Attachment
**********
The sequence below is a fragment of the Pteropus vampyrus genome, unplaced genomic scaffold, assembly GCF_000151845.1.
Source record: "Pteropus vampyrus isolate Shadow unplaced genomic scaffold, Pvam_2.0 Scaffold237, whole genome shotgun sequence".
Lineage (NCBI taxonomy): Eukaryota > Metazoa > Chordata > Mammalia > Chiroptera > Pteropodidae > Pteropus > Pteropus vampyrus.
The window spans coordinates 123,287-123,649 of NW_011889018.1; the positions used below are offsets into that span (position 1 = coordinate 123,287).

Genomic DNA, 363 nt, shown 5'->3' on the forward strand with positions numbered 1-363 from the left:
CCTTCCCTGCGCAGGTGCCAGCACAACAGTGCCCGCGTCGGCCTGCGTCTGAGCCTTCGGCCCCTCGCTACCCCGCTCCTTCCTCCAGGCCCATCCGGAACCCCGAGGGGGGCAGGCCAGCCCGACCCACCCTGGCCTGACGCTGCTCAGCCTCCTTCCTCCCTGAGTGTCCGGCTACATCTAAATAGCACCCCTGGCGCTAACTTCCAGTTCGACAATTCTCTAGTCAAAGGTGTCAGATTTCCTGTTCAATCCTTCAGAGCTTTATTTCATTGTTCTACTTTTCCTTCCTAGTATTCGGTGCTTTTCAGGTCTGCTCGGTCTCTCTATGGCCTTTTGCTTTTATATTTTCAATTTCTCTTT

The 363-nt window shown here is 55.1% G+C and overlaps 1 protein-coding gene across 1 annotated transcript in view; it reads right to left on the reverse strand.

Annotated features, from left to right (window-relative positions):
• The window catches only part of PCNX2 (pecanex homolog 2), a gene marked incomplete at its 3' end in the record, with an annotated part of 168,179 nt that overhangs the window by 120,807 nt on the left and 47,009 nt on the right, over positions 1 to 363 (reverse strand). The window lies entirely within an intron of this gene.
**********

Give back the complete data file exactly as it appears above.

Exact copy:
The sequence below is a fragment of the Pteropus vampyrus genome, unplaced genomic scaffold, assembly GCF_000151845.1.
Source record: "Pteropus vampyrus isolate Shadow unplaced genomic scaffold, Pvam_2.0 Scaffold237, whole genome shotgun sequence".
Lineage (NCBI taxonomy): Eukaryota > Metazoa > Chordata > Mammalia > Chiroptera > Pteropodidae > Pteropus > Pteropus vampyrus.
The window spans coordinates 123,287-123,649 of NW_011889018.1; the positions used below are offsets into that span (position 1 = coordinate 123,287).

Genomic DNA, 363 nt, shown 5'->3' on the forward strand with positions numbered 1-363 from the left:
CCTTCCCTGCGCAGGTGCCAGCACAACAGTGCCCGCGTCGGCCTGCGTCTGAGCCTTCGGCCCCTCGCTACCCCGCTCCTTCCTCCAGGCCCATCCGGAACCCCGAGGGGGGCAGGCCAGCCCGACCCACCCTGGCCTGACGCTGCTCAGCCTCCTTCCTCCCTGAGTGTCCGGCTACATCTAAATAGCACCCCTGGCGCTAACTTCCAGTTCGACAATTCTCTAGTCAAAGGTGTCAGATTTCCTGTTCAATCCTTCAGAGCTTTATTTCATTGTTCTACTTTTCCTTCCTAGTATTCGGTGCTTTTCAGGTCTGCTCGGTCTCTCTATGGCCTTTTGCTTTTATATTTTCAATTTCTCTTT

The 363-nt window shown here is 55.1% G+C and overlaps 1 protein-coding gene across 1 annotated transcript in view; it reads right to left on the reverse strand.

Annotated features, from left to right (window-relative positions):
• The window catches only part of PCNX2 (pecanex homolog 2), a gene marked incomplete at its 3' end in the record, with an annotated part of 168,179 nt that overhangs the window by 120,807 nt on the left and 47,009 nt on the right, over positions 1 to 363 (reverse strand). The window lies entirely within an intron of this gene.